In what has become a familiar pattern over the past few days, trading in Wall Street indices has taken on a mildly bullish tone following the hefty decline the previous day. The same thing happened yesterday, only for the gains, and more, to be wiped out during the US session. Let’s see what today holds.

Since the US close, the US30 index has risen 0.42% and the NAS100 0.53%. The rebound in the China50 index is more pronounced, with a rally of more than 2% while the HongKong33 index is up just over 1%.

In the currency space, USD/JPY has risen 0.26% to 110.50, potentially facing its first up-day in four. The US dollar has recovered a bit of its mojo after yesterday’s decline, with EUR/USD slipping 0.13%, GBP/USD 0.08% and AUD/USD 0.02% as the pair just about clings onto the 0.66 handle.

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AUD/USD Daily Chart

Near a bear market?

Looking at the US indices, the decline from the mid-February peak has been between 8.2% and 9.7%, perilously close to the 10% retracement which is seen signalling a shift to a bear market scenario. The biggest drop was seen in the NAS100 index, which closed below the 55-day moving average yesterday for the first time since October 9. The 100-day moving average is at 8,641.

NAS100 Daily Chart

Another weak quarter for Hong Kong

Hong Kong releases its Q4 GDP data later today, with expectations for another negative print of about -3.0% from the previous quarter. Granted, this was before the full impact of the CoVid-19 outbreak was being felt, but the economy and businesses were already reeling from months of anti-government protests.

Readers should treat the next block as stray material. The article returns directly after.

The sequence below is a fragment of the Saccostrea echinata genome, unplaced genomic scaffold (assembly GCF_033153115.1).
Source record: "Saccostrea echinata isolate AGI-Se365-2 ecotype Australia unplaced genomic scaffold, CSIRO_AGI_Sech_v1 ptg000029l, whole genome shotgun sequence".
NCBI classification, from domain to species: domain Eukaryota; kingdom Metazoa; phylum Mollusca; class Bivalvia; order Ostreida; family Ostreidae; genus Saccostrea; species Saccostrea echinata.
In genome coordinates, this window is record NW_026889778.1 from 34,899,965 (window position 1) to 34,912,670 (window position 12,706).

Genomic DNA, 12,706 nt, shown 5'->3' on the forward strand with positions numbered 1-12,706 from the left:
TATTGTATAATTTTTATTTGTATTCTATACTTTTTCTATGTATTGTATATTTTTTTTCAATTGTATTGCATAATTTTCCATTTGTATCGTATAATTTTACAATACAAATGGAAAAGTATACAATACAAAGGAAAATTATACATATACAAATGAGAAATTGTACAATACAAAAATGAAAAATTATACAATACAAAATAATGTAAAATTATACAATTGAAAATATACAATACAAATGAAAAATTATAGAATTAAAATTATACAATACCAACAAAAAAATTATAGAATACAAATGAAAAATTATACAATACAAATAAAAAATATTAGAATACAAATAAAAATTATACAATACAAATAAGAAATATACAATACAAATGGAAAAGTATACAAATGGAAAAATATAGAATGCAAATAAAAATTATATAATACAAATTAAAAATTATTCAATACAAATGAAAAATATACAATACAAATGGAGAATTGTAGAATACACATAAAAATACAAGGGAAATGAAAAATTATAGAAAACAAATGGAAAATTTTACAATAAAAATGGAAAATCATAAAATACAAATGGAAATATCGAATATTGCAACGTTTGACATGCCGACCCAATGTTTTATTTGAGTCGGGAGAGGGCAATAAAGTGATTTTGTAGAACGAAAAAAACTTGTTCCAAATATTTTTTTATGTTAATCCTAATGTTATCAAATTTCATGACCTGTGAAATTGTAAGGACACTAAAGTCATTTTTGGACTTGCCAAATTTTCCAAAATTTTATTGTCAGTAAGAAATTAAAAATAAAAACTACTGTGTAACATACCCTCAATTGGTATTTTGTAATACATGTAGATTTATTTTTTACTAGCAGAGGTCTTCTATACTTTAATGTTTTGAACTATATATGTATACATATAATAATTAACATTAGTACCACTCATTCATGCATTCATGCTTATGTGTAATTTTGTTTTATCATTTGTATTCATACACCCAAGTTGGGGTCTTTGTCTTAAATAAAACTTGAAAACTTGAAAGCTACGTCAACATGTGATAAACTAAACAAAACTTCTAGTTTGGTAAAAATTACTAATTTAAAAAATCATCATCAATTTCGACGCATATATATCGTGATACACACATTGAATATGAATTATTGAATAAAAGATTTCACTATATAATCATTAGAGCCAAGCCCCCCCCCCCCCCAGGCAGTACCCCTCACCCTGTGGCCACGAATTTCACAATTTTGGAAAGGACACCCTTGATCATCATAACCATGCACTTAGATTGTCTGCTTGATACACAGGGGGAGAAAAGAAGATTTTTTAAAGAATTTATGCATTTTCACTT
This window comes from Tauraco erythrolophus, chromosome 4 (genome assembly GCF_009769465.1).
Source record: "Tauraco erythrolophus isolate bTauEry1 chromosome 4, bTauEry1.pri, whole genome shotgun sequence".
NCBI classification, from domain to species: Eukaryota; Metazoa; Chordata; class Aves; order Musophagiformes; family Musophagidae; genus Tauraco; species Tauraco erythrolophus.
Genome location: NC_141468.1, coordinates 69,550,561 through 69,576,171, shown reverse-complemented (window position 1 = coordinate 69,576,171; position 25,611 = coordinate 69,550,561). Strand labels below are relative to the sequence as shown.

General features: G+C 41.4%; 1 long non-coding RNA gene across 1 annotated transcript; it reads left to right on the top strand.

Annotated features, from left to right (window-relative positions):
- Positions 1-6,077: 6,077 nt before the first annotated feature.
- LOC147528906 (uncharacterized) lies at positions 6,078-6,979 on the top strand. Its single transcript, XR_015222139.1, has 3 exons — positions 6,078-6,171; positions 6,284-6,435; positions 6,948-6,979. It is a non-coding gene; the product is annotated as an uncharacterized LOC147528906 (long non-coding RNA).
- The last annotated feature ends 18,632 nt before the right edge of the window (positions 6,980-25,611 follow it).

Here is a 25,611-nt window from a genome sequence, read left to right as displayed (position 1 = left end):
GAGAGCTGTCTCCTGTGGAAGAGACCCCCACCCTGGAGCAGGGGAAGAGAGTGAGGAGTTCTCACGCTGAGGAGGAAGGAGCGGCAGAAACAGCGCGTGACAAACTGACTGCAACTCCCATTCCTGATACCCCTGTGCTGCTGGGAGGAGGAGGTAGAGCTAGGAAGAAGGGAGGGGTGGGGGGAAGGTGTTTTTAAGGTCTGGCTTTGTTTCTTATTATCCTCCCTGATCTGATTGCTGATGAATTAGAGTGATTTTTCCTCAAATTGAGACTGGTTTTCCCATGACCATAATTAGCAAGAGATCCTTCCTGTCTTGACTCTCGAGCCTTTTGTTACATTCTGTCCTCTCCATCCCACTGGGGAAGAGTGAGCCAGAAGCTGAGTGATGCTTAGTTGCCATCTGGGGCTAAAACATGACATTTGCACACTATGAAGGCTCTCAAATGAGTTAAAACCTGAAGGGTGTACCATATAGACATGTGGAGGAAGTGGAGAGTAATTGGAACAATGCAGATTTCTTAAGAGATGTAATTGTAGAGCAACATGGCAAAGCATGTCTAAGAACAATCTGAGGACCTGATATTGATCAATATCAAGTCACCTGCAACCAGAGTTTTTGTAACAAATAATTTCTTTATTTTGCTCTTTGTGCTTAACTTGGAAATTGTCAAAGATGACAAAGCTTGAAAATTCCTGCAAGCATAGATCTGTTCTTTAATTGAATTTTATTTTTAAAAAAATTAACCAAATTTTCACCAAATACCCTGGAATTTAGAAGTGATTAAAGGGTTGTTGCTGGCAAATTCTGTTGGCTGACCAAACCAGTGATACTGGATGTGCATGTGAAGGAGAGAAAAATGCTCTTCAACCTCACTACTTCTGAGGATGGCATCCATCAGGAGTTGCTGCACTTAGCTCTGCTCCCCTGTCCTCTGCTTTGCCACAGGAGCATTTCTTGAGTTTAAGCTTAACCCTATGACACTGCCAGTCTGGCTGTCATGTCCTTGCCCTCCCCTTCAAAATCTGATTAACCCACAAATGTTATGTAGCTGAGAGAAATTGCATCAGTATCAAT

South Africa’s finance minister delivers the 2020/21 budget today amid a ballooning budget deficit and rising debt levels. The contents of the budget could determine whether Moody’s downgrades the country’s debt rating to junk next month, which would be yet another negative for the beleaguered rand.

The rest of the data scheduled for today include Singapore’s industrial production for January. Another negative print of -5.3% y/y is expected, but that can be partly explained by the timing of the Lunar New Year this year. Nevertheless, the numbers are unlikely to be inspiring.

US new home sales probably rose 3.5% m/m in January, according to the latest survey of economists. That’s a turnaround from December’s 0.4% decline and would be only the second monthly expansion in five months.



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